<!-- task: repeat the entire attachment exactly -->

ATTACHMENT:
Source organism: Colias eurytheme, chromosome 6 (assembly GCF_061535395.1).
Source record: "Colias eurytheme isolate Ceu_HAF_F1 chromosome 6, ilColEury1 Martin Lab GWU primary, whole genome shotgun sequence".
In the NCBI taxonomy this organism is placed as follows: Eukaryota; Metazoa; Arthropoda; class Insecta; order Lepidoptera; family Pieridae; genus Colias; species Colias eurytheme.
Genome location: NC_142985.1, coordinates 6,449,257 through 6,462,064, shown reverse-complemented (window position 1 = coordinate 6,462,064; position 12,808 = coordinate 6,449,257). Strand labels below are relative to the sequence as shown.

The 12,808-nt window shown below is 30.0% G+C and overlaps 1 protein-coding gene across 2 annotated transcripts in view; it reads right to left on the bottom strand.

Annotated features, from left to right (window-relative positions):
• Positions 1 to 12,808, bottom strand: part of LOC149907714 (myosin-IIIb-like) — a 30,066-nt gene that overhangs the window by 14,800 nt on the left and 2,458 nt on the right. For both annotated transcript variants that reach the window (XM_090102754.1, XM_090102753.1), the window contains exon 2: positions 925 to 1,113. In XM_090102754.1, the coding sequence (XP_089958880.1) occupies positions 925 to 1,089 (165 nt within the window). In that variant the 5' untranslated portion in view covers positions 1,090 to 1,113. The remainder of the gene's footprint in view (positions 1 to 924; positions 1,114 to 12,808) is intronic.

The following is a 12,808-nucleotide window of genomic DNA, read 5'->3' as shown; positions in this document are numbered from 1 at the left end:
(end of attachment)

Source organism: Colias eurytheme, chromosome 6 (assembly GCF_061535395.1).
Source record: "Colias eurytheme isolate Ceu_HAF_F1 chromosome 6, ilColEury1 Martin Lab GWU primary, whole genome shotgun sequence".
In the NCBI taxonomy this organism is placed as follows: Eukaryota; Metazoa; Arthropoda; class Insecta; order Lepidoptera; family Pieridae; genus Colias; species Colias eurytheme.
Genome location: NC_142985.1, coordinates 6,449,257 through 6,462,064, shown reverse-complemented (window position 1 = coordinate 6,462,064; position 12,808 = coordinate 6,449,257). Strand labels below are relative to the sequence as shown.

The 12,808-nt window shown below is 30.0% G+C and overlaps 1 protein-coding gene across 2 annotated transcripts in view; it reads right to left on the bottom strand.

Annotated features, from left to right (window-relative positions):
• Positions 1 to 12,808, bottom strand: part of LOC149907714 (myosin-IIIb-like) — a 30,066-nt gene that overhangs the window by 14,800 nt on the left and 2,458 nt on the right. For both annotated transcript variants that reach the window (XM_090102754.1, XM_090102753.1), the window contains exon 2: positions 925 to 1,113. In XM_090102754.1, the coding sequence (XP_089958880.1) occupies positions 925 to 1,089 (165 nt within the window). In that variant the 5' untranslated portion in view covers positions 1,090 to 1,113. The remainder of the gene's footprint in view (positions 1 to 924; positions 1,114 to 12,808) is intronic.

The following is a 12,808-nucleotide window of genomic DNA, read 5'->3' as shown; positions in this document are numbered from 1 at the left end: